However in Chief Constable of Lothian and Borders Police v Cummings (2010) where a special constable failed the screening for the requisite vision standard to become a regular constable the EAT held that the eyesight impairment was limited and minor in character, and Chacos Navas and Paterson were not authority for a broad proposition that being afforded general participation in or access to professional life is a day-to-day activity. Furthermore, the status of disability for the DDA cannot be dependent on an employer’s decision as to how to react to the employee’s impairment.

So those with limited learning skills due to mental impairment of a substantial nature are unlikely to be given access to the higher professions by route of complaint under the DDA but at the margins these decisions could assist those suffering from mental impairment.

In Ministry of Defence v Hay (2008) Mr Justice Langstaff , sitting in the EAT, reminds us that the concept of disability in the act is not a medical model but a ‘functional’ model because the definition focuses on ‘impairment’ and an ‘impairment’ is not the same as a ‘disability’. It is directed towards what a claimant cannot, or can no longer, do at a practical level. Thus a constellation of symptoms which lasted over 12 months, even though the precise disability on which the claim was based according to expert evidence would have lasted less than 12 months, can be regarded as a combination of impairments with different effects, to different extents, over periods of time which overlapped and which constitutes a qualifying disability.

This principle, it will be seen, could have a substantial impact in a mental impairment case – for example depression, brought about by a physical condition, such as an illness or accident from which the claimant had made a physical recovery, for purposes of establishing a long term adverse effect. The decision also echoes the EAT decision in Ms Leonard’s case – Leonard v Southern Derbyshire Chamber of Commerce (2001) where it was emphasised that, although she could carry out many normal day-to-day activities, the indirect effects of her clinical depression made any activity more than usually fatiguing and affected her ability to sustain an activity over a reasonable period because of tiredness associated with the depression.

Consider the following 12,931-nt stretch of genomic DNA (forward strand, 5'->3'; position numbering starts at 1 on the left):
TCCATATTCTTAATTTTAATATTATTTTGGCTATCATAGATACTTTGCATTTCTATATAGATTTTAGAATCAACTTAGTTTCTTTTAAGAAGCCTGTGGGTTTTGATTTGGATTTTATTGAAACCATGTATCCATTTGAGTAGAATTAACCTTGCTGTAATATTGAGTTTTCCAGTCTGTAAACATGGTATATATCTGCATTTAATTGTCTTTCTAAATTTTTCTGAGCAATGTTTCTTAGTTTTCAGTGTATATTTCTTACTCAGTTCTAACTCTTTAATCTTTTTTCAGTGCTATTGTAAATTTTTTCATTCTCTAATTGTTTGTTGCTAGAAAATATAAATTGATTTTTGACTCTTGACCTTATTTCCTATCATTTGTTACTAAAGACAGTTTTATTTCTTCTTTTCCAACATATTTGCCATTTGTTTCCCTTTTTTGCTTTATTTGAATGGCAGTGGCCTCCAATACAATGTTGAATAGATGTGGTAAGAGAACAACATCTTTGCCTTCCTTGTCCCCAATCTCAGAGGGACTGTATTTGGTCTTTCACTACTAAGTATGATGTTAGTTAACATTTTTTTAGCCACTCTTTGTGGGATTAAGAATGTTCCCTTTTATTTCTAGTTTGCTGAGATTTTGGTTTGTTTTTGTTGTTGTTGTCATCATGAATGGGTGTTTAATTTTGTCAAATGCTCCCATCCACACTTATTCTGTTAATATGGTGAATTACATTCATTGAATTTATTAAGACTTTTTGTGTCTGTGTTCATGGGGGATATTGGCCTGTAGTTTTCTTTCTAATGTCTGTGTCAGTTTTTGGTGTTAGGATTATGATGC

In SCA Packaging Ltd v Boyle (2009) the House of Lords had to deal with how a claimant presented at the time of the decision complained of in relation to an impairment which had ceased due to treatment to have a substantial adverse effect on his ability to carry out normal day-to-day activities but where the effect was ‘likely’ to recur. The statutory guidance equated ‘likely’ as meaning ‘more probable than not’. The Lords ruled that this test was too restrictive. The word ‘likely’ as used in the statute was in the sense of ‘could well happen’. In other words, that there was a significant risk of the event happening.

This wider test is likely to be more easily satisfied by people with mental impairments that wax and wane over time and for example it might have assisted Mrs Swift in her case against the chief constable of Wiltshire.

In Governing Body of X Endowed Primary School v Special Educational Needs & Disability Tribunal (2009) the Administrative Court had to consider an appeal from the governing body against a decision of the tribunal that the governing body should apologise to the parents of a 10-year-old boy who suffered from attention deficit and hyperactivity disorder (ADHD) and who had assaulted a member of staff who was attempting to remove him from class following an incident of disruptive behaviour. The tribunal concluded that there had been a failure to make a reasonable adjustment by getting specialist support before the incident occurred. The school argued that the only aspect of the boy’s ADHD in which there had been a failure to make a reasonable adjustment was his tendency to physically abuse other persons, which fell within the exclusion in the regulations.

Lloyd Jones J held that the word ‘condition’ covered both a freestanding condition and the symptoms or manifestations of an underlying impairment and the protection of the DDA was not intended to extend to excluded conditions, whether or not they are a manifestation of an underlying protected impairment. However, the adjustment which the tribunal found not to have been made did not relate to the boy’s tendency to physical abuse. It related to the school’s management of pupils with ADHD generally and the appeal failed.

Thus unless itself overruled this decision means the exception conditions will continue to have a significant impact in reducing the numbers of those suffering from mental impairment who can avail themselves of the protection provided by the DDA.

[This Article comments on some of the recent disability discrimination cases affecting those with mental health impairment as we wait to see if the Equality Act 2010, pushed through by the Labour government in its last month in office, will be brought into force. Unless new and different guidance appears it is the author’s view that the Equality Act should not have much (if any) effect on the issues discussed above, although the new form of claim of ‘discrimination arising from disability’ without the need for a comparator will (if brought into force) provide an additional route for those suffering from mental impairment to seek discrimination protection. See particularly annex 4 to the Equality Act Impact Assessment (Royal Assent) published in April 2010 by the Government Equalities Office]

David Christie is a barrister at 7 Bedford Row Chambers in London